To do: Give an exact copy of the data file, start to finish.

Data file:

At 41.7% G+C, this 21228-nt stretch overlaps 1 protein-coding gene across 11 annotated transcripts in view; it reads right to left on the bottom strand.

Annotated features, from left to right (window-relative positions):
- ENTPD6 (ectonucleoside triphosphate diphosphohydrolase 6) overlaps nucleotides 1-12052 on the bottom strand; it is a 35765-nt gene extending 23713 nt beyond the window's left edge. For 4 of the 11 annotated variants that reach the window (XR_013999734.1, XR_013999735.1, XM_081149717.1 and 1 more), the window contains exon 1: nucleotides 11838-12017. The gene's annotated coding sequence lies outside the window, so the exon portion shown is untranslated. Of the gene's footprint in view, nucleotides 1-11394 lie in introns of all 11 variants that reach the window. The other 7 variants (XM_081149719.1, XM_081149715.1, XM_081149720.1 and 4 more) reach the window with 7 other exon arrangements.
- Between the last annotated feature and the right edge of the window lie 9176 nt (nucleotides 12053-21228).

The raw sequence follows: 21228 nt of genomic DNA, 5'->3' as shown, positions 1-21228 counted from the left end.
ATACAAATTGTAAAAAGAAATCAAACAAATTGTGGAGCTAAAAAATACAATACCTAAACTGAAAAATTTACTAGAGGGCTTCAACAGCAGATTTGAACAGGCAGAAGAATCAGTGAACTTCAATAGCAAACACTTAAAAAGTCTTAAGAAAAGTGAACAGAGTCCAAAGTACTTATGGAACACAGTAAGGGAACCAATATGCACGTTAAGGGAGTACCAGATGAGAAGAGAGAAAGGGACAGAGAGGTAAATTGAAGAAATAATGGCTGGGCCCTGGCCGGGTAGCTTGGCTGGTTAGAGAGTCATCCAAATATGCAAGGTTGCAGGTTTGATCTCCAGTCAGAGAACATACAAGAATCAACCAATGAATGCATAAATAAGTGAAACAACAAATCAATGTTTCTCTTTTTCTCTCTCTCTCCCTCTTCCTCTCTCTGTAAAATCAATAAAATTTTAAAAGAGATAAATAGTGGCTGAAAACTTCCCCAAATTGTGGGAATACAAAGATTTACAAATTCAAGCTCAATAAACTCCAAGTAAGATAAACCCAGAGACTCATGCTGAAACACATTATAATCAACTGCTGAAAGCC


At 41.7% G+C, this 21228-nt stretch overlaps 1 protein-coding gene across 11 annotated transcripts in view; it reads right to left on the bottom strand.

Annotated features, from left to right (window-relative positions):
- ENTPD6 (ectonucleoside triphosphate diphosphohydrolase 6) overlaps nucleotides 1-12052 on the bottom strand; it is a 35765-nt gene extending 23713 nt beyond the window's left edge. For 4 of the 11 annotated variants that reach the window (XR_013999734.1, XR_013999735.1, XM_081149717.1 and 1 more), the window contains exon 1: nucleotides 11838-12017. The gene's annotated coding sequence lies outside the window, so the exon portion shown is untranslated. Of the gene's footprint in view, nucleotides 1-11394 lie in introns of all 11 variants that reach the window. The other 7 variants (XM_081149719.1, XM_081149715.1, XM_081149720.1 and 4 more) reach the window with 7 other exon arrangements.
- Between the last annotated feature and the right edge of the window lie 9176 nt (nucleotides 12053-21228).

The raw sequence follows: 21228 nt of genomic DNA, 5'->3' as shown, positions 1-21228 counted from the left end.
ATACAAATTGTAAAAAGAAATCAAACAAATTGTGGAGCTAAAAAATACAATACCTAAACTGAAAAATTTACTAGAGGGCTTCAACAGCAGATTTGAACAGGCAGAAGAATCAGTGAACTTCAATAGCAAACACTTAAAAAGTCTTAAGAAAAGTGAACAGAGTCCAAAGTACTTATGGAACACAGTAAGGGAACCAATATGCACGTTAAGGGAGTACCAGATGAGAAGAGAGAAAGGGACAGAGAGGTAAATTGAAGAAATAATGGCTGGGCCCTGGCCGGGTAGCTTGGCTGGTTAGAGAGTCATCCAAATATGCAAGGTTGCAGGTTTGATCTCCAGTCAGAGAACATACAAGAATCAACCAATGAATGCATAAATAAGTGAAACAACAAATCAATGTTTCTCTTTTTCTCTCTCTCTCCCTCTTCCTCTCTCTGTAAAATCAATAAAATTTTAAAAGAGATAAATAGTGGCTGAAAACTTCCCCAAATTGTGGGAATACAAAGATTTACAAATTCAAGCTCAATAAACTCCAAGTAAGATAAACCCAGAGACTCATGCTGAAACACATTATAATCAACTGCTGAAAGCC